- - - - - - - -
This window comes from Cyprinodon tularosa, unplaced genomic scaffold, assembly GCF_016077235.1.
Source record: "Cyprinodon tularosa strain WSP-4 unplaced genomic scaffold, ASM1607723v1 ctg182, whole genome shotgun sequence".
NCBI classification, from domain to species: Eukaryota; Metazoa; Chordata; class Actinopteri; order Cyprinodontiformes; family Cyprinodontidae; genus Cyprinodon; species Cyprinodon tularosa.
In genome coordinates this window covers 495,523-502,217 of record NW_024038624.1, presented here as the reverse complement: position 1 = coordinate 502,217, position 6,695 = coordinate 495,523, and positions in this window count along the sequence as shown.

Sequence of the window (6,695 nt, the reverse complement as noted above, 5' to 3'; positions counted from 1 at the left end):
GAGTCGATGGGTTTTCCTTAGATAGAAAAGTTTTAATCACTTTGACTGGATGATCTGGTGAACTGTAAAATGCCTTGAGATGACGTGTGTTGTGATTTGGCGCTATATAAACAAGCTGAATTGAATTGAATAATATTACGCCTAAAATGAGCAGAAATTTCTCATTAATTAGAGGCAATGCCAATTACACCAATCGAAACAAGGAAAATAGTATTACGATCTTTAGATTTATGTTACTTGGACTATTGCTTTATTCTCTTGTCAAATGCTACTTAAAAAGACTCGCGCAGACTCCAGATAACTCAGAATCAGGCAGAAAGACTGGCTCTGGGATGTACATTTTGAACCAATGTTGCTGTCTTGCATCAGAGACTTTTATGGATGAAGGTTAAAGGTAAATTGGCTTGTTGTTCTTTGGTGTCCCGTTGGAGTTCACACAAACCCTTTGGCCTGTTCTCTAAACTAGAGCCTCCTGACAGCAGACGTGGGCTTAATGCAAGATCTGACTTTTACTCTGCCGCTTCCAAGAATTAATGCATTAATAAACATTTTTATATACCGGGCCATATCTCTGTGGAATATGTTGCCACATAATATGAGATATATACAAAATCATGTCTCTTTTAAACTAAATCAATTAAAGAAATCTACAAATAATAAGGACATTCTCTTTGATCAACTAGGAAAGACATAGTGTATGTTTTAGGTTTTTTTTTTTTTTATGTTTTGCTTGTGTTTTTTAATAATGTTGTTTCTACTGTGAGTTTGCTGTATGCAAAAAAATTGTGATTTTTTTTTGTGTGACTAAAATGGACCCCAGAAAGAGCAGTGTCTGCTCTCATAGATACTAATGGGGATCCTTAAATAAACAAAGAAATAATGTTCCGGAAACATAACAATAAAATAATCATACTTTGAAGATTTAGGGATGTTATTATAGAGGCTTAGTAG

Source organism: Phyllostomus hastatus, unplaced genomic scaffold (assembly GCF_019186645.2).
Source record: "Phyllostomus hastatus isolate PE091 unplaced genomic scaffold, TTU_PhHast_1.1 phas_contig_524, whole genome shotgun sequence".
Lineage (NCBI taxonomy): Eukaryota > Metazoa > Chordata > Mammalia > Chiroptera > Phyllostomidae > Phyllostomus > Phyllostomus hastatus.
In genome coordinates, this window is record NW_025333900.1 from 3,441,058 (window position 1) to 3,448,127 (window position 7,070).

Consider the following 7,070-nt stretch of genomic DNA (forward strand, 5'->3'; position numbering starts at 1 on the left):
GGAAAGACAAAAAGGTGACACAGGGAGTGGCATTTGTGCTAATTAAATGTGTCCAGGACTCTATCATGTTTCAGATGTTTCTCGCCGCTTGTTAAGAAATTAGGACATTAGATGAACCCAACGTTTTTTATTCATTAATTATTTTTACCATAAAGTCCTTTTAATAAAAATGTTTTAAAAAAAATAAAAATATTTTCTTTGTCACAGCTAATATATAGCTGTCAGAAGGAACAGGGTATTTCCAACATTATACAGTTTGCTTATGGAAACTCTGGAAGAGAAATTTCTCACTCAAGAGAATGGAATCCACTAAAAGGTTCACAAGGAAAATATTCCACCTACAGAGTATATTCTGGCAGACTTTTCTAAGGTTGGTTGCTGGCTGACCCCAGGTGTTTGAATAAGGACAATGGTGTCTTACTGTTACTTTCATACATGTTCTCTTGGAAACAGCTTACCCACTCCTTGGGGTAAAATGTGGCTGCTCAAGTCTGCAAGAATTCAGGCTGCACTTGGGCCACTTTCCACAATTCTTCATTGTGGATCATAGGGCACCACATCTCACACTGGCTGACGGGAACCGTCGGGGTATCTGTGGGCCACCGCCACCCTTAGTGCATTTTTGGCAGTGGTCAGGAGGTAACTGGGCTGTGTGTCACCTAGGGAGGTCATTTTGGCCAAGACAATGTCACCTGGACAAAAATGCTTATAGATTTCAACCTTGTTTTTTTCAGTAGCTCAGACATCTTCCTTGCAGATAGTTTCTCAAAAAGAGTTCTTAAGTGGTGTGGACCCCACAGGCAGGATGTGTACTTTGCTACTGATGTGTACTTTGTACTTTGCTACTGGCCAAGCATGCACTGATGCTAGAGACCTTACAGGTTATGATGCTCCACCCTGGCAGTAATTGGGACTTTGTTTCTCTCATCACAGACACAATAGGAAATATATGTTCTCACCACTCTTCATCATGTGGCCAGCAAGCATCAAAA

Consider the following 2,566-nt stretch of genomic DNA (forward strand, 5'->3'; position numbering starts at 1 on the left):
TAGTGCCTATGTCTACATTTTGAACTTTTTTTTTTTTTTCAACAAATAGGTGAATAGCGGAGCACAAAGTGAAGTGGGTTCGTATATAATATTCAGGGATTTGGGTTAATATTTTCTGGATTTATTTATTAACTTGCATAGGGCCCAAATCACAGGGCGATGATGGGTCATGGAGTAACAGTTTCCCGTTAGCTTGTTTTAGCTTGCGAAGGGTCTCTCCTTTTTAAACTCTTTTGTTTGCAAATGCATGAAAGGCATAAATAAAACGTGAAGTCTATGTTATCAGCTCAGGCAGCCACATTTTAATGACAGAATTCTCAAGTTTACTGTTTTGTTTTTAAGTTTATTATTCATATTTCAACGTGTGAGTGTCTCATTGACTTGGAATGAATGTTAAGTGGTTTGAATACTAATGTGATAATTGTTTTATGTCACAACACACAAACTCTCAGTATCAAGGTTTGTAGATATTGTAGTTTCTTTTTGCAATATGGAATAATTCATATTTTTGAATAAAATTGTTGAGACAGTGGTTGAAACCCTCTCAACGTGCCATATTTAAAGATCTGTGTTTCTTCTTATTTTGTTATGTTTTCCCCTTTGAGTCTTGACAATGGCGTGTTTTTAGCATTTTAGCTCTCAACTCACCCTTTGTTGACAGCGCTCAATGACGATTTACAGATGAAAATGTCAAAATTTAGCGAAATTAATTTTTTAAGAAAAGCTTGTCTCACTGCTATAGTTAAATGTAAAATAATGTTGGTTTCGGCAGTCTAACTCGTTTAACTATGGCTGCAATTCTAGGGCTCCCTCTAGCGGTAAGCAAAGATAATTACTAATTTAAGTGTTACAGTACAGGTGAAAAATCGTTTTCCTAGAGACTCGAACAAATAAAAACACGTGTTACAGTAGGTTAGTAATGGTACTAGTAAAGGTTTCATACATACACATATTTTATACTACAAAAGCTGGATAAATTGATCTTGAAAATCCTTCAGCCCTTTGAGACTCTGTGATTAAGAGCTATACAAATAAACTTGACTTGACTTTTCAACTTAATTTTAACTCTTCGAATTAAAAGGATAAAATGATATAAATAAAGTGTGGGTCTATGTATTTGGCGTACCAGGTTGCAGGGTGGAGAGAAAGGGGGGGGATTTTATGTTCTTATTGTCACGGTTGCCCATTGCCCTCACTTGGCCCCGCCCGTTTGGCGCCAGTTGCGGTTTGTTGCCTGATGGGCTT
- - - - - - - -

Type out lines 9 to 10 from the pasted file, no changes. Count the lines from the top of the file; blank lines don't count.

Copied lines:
Lineage (NCBI taxonomy): Eukaryota > Metazoa > Chordata > Mammalia > Chiroptera > Phyllostomidae > Phyllostomus > Phyllostomus hastatus.
In genome coordinates, this window is record NW_025333900.1 from 3,441,058 (window position 1) to 3,448,127 (window position 7,070).